Saturday, June 17, 2006
Last week, after the US military and White House celebrated the killing of al-Qaida in Iraq leader Abu Musab al-Zarqawi, I wondered how they would now sustain the charade that al-Qaida in Iraq actually made a fig of difference in the over-all chaos that we created there. Al-Zarqawi, after all, represented a face that the Bush administration could tie to bin Laden and the 9/11 attacks. By doing so, the Bush Bund could hold to the false theory that invading Iraq was central to its "War on Terror." It made no difference that al-Zarqawi didn't arrive there until after the US presence created near perfect conditions to foment terrorism. The Bush Bund never has been big on getting bogged down in details. Zarqawi essentially was made the bogeyman, the same as Saddam Hussein before him.
His death last week was orchestrated in such a way as to take advantage of a parallel, coordinated effort to cast the situation in Iraq in a more positive light, including Bush's fly-by-night visit to the Green Zone. It became one of the talking points that was used by Bush Bund cheerleaders across the board whether they be in the military, the mass media or various branches of government. They all parroted each other. They all read from the same page. The parrots included not surprisingly John Burns of the New York Times, whose upbeat forecast on the PBS News Hours sounded suspiciously similar, almost identical to the fat talking head from the Council on Foreign Relations who had appeared on the same program the previous evening. Everybody from Bush on down was cautiously optimistic about the future. A new government had been installed, the new prime minister was taking immediate steps to quell violence in Baghdad, Zarqawi had been killed.
Following the terrorist's death, the St. Louis Post-Dispatch ran a banner headline with the word "ELIMINATED" in point-size suitable for the Second Coming.
But how could the propaganda continue now with Zarqawi gone? The answer to that question was simple. Create another, new face of terror. And so it was that this week, the US military, with great pomp, announced the "new face of terror," and the New York Times sounded the alarm that Zarqawi had been replaced. A reprint of the Times story by Dexter Filkins appeared on the front page of the Post-Dispatch, too, along with another banner headline: New Face of Terror in Iraq. Directly below the headline was a mugshot of the new bogeyman: Abu Ayyub al-Masri.
CBC.ca, June 16:
Just two weeks after being named editor of the alternative New York weekly the Village Voice, Erik Wemple has decided not to take the job.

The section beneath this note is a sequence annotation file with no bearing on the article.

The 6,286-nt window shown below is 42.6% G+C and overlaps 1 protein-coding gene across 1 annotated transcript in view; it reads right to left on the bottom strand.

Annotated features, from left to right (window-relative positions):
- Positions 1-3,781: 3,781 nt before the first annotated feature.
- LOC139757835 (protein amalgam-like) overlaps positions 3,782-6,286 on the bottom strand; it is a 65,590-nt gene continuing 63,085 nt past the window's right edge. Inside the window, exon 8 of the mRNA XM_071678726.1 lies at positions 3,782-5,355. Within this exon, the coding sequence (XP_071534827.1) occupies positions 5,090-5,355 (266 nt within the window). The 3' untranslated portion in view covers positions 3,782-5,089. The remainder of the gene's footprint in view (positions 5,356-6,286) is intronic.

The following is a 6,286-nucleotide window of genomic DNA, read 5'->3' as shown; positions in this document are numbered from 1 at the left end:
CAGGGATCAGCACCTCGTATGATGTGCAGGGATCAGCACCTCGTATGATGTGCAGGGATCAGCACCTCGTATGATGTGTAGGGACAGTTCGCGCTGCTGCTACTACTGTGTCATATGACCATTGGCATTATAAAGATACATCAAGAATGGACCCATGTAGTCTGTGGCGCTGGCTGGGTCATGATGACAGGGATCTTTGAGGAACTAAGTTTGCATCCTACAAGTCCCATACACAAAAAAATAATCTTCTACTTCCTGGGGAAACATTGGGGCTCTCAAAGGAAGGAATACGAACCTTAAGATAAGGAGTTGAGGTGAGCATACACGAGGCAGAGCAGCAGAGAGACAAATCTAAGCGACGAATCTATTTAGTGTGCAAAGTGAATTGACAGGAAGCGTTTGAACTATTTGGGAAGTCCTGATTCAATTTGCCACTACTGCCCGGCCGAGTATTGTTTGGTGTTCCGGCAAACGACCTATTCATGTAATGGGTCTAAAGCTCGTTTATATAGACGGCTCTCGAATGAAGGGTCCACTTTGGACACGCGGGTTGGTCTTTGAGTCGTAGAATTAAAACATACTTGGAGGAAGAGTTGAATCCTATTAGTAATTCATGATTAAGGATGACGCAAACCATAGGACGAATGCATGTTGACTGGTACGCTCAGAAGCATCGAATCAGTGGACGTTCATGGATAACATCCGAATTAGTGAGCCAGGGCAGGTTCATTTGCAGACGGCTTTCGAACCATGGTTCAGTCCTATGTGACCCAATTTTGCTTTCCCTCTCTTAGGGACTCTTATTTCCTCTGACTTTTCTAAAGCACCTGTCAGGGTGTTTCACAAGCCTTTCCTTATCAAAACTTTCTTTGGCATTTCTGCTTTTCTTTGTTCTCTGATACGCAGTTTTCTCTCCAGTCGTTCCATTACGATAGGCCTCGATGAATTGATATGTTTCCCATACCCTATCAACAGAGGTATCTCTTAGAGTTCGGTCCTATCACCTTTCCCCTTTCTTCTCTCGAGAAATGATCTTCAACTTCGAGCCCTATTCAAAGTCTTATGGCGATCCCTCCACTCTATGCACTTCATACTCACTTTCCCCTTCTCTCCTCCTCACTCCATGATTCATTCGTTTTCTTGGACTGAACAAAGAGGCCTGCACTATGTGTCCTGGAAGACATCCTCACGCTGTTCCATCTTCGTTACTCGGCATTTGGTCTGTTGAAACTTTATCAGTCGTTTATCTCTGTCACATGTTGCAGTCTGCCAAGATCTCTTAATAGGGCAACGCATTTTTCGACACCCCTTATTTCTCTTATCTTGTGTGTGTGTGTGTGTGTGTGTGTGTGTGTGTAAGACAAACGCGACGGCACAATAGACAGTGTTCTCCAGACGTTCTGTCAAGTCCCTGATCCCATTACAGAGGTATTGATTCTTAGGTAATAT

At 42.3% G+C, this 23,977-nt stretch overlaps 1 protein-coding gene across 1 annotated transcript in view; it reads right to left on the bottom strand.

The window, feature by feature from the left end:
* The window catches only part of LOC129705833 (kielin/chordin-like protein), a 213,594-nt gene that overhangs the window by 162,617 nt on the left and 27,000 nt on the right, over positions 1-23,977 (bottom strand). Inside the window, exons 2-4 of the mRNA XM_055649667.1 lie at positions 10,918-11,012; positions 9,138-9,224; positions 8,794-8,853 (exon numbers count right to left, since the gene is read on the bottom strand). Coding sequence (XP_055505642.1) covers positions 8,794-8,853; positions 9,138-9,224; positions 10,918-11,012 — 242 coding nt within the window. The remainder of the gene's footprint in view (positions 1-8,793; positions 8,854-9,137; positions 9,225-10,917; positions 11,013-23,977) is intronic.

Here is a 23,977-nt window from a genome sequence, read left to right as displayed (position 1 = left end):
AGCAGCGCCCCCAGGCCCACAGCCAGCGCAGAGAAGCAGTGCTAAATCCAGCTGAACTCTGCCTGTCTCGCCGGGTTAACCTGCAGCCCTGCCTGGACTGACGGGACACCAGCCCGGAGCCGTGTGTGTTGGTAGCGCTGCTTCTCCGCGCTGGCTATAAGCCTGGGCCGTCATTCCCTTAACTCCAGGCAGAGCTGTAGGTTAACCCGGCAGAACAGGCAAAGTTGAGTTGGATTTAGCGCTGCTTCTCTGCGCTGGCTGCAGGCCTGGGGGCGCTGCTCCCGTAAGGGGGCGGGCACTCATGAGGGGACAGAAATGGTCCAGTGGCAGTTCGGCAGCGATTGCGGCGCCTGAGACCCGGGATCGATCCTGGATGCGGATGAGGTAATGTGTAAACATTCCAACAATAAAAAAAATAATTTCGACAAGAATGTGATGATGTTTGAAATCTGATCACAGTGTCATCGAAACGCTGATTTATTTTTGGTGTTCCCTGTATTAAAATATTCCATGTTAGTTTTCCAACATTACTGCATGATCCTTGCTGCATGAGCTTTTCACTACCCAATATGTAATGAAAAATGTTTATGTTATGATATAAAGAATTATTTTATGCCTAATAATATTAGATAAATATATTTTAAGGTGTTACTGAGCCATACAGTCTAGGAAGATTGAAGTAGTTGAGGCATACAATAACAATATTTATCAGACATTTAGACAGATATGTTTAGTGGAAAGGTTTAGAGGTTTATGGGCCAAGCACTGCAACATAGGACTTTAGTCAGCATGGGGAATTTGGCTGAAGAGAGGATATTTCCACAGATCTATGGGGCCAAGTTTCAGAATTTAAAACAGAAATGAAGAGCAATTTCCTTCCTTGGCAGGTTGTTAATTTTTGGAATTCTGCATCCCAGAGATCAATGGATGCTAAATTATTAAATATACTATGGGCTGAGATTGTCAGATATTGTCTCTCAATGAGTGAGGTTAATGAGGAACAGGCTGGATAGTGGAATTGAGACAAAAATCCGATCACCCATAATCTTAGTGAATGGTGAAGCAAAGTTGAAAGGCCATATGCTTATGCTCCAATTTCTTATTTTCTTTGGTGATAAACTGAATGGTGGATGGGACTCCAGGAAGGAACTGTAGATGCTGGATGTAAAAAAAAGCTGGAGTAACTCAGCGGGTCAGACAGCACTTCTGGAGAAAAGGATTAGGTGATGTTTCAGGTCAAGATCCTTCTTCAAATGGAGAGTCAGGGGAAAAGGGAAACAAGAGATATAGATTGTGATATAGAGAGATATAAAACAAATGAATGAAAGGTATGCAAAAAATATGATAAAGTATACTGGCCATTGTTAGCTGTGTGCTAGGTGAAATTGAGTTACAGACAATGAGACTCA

"The paper's ownership and I have failed to come to terms in our many discussions about moving forward, particularly with respect to newsroom management," said Wemple in a statement released late Thursday.
Wemple said he intends to remain at his current position as editor of Washington City Paper in the U.S. capital. Wemple has worked at Inside.com and CableWorld magazine.
"The Voice is an enormous and complex horse race. We asked Erik to mount several ponies mid-stride, and he was alarmed to find us still in several of those saddles."
The move by Wemple is the latest in a string of problems at the venerable 51-year-old paper, winner of three Pulitzer Prizes.
Wemple would have been the fourth editor to helm the weekly since last October, when New Times Media of Phoenix, Ariz., took over the Village Voice. New Times owns several free weeklies in the U.S.
Sunday, June 11, 2006
On Saturday, AP Television News interviewed a source identified only as "Mohammed," who said that the terrorist was taken out of an ambulance by members of the U.S. military at the bomb site and beaten to death. This adds to the growing doubts about the changing chronology of events cited by official U.S. military sources pertaining to the operation.
The Chicago Tribune reported the latest allegation raised by AP Television News in a story that appeared in the newspaper's Sunday edition. But the New York Times did not. Or more accurately the version of the story that appeared on the New York Times' web site Sunday morning failed to mention the allegation. A reprinted version of the same story that appeared at the Toronto Star web site, however, did at least indirectly refer to the claim made by Mohammed.
I discovered this discrepancy by doing a simple Google News search using the keywords "al-Zarqawi" and "rumours." My reasoning was that by employing the British spelling of the word "rumor" I might find information not being reported in the American press. And that's exactly what I found. The U.S. newspaper of record -- The New York Times -- was censoring the news to its American readership. I guess we should feel fortunate that the Trib decided not to follow suit and play along with the Mighty Wurlitzer.
Here's the uncensored paragraph of reporters Dexter Filkins and John Burns story as published in the Toronto Star:
"...One Iraqi witness has come forward and told reporters a man resembling al-Zarqawi was pulled from an ambulance by U.S. troops and beaten before he died. For now, whatever clues remained of al-Zarqawi's violent life lay in the rubble of the house in Hibhib, about 50 kilometres north of Baghdad. ..."
The Times' web edition essentially replaced that information with this vague sentence:
"... Along with the scraps, it was mostly questions that remained. ..."
check it out for yourself:
Toronto Star reprint
New York Times web version:
The headlines are totally different, too, of course:
In the Star the head reads: Questions linger over death of al-Zarqawi: Head appeared intact after pulverizing blast
In the Times it's:
At Site of Attack on Zarqawi, All That's Left Are Questions
Actually, the place where all the questions remain is not in a hole in Iraq but in the news hole of The New York Times.